For Immediate Release
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San Francisco, CA - 18-September-2011. A coalition of environmental and social justice groups are calling on the City of San Francisco to support proposed legislation that would close the city's Sharp Park Golf Course and turn the management of the Sharp Park Wetlands over to the National Park Service. The wetlands, which are regularly drained by the city to improve golfing conditions, are home to two federally endangered species, the California Red-Legged Frog and the San Francisco Garter Snake. On top of violating environmental requirements by killing protected wildlife, the city-subsidized golf course -- located in San Mateo County -- has been under constant scrutiny because it loses the city money every year, even as the city cuts important programs in San Francisco.
The proposed legislation was prompted by the request of 1,359 supporters of the Santa Cruz-based environmental conservation group SAVE THE FROGS!, who sent letters to the City of San Francisco asking them to save the wetlands; and 100 supporters of the Wild Equity Institute, Sierra Club, Center for Biological Diversity and HOMEY, who attended the Save The Frogs Day "Endangered Species, Endangered Community" Rally at the steps of City Hall on April 29th. The San Francisco Board of Supervisors will vote October 24th, 2011 on the legislation put forth by Supervisor John Avalos', who announced his support at the Save The Frogs Day Rally.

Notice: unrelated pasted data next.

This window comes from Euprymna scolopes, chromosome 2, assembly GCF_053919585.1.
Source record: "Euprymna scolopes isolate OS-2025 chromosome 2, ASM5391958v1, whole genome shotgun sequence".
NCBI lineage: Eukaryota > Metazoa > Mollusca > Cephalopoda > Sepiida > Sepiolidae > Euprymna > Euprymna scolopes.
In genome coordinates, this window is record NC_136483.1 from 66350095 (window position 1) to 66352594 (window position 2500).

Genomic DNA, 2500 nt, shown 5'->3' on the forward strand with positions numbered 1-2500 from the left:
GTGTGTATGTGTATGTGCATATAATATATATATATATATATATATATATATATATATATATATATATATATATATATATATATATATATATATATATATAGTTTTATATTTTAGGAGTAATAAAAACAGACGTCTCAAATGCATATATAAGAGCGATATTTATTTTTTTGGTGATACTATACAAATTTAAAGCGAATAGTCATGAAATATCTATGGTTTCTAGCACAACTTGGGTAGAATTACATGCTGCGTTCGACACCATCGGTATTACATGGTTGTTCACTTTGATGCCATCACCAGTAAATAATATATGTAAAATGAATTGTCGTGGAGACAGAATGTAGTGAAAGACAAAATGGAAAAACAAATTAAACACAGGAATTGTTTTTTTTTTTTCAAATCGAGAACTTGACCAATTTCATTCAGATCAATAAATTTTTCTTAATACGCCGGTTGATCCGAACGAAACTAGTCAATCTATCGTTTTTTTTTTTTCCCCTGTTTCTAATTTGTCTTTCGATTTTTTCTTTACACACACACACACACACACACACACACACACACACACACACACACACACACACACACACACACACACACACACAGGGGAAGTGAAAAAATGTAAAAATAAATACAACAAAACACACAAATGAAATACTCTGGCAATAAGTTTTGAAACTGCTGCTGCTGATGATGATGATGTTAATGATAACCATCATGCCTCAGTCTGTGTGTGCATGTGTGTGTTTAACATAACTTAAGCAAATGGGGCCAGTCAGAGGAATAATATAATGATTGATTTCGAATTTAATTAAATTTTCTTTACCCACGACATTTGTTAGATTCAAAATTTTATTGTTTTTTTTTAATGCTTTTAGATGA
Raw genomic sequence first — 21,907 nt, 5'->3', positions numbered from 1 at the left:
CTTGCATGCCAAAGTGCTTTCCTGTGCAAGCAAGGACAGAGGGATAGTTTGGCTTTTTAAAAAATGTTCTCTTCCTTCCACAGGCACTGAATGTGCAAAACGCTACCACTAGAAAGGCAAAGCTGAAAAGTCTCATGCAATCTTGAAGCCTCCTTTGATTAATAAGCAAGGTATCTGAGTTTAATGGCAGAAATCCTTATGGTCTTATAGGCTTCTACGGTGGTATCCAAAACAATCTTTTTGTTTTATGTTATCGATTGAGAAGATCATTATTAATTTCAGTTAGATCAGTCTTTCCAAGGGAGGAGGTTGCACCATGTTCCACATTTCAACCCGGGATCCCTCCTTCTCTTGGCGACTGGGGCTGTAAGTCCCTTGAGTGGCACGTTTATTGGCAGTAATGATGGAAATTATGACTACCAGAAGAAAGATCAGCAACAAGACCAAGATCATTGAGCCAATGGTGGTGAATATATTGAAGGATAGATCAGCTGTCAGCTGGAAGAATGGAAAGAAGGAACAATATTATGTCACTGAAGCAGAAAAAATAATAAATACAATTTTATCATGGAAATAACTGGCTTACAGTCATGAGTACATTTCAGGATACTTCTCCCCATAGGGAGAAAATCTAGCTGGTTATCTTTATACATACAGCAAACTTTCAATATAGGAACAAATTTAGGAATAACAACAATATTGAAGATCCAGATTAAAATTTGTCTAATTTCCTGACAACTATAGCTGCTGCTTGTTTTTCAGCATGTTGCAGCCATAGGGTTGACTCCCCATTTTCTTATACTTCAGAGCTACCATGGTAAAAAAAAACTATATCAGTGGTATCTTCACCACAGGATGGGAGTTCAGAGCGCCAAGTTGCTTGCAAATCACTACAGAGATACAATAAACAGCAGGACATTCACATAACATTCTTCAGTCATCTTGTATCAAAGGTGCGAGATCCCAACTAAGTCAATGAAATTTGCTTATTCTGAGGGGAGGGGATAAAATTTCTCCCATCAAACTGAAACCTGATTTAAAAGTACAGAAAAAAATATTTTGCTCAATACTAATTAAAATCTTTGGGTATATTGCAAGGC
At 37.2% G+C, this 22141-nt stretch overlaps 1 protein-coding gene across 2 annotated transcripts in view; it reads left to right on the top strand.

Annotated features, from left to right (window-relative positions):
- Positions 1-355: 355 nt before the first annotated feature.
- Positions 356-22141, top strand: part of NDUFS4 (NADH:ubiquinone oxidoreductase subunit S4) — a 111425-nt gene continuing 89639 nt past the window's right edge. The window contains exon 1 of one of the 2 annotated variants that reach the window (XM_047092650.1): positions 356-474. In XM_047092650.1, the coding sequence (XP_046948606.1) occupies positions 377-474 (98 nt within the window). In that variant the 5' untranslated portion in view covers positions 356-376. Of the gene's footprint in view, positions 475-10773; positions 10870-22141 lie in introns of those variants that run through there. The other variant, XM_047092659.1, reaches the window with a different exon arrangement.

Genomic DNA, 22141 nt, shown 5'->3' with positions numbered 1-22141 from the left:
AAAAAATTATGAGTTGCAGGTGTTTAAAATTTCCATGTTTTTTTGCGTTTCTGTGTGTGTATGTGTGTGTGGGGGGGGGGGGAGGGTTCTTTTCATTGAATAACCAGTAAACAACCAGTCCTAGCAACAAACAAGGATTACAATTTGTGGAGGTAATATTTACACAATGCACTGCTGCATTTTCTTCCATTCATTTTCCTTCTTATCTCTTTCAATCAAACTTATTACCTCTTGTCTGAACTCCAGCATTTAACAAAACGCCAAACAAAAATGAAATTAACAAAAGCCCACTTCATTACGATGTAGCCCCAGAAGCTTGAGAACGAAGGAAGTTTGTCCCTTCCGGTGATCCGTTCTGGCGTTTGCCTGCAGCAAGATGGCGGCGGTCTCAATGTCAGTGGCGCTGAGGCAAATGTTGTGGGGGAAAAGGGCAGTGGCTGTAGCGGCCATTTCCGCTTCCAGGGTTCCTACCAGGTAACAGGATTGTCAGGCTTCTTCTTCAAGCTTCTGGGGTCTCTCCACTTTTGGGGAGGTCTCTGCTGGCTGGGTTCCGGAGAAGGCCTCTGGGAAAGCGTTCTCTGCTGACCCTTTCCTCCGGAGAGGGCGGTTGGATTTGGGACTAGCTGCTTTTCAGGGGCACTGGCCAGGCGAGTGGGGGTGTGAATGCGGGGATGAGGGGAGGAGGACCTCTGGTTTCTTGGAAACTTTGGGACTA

Amphibian populations in California and worldwide have been declining at unprecedented rates, and 16 species in the state are threatened with extinction. To create dry land on which to play golf, the City drains the Sharp Park Wetlands out to sea, killing federally endangered California Red-Legged Frogs in the process. So far this year, over 100 of the frogs' egg masses have had to be re-located as their water bodies dried up. The City is currently being sued by the Wild Equity Institute, Center for Biological Diversity and other groups for its failure to adhere to environmental regulations under the Endangered Species Act. The red-legged frogs, made famous by Mark Twain in "The Celebrated Jumping Frog of Calaveras County", were nearly eaten to extinction by the California gold miners in the late 19th century. They have completely disappeared from most of southern California, but hang on -- for now – in the San Francisco Bay Area.
Kerry Kriger, Ph.D.
SAVE THE FROGS! Founder, Executive Director and Ecologist
Phone: (831) 621-6215
Any photo from savethefrogs.com can be used; credit should be given to savethefrogs.com. High resolution images available upon request.
SAVE THE FROGS! (http://savethefrogs.com) is America’s first and only public charity dedicated to amphibian conservation. The mission of SAVE THE FROGS! is to protect amphibian populations and to promote a society that respects and appreciates nature and wildlife.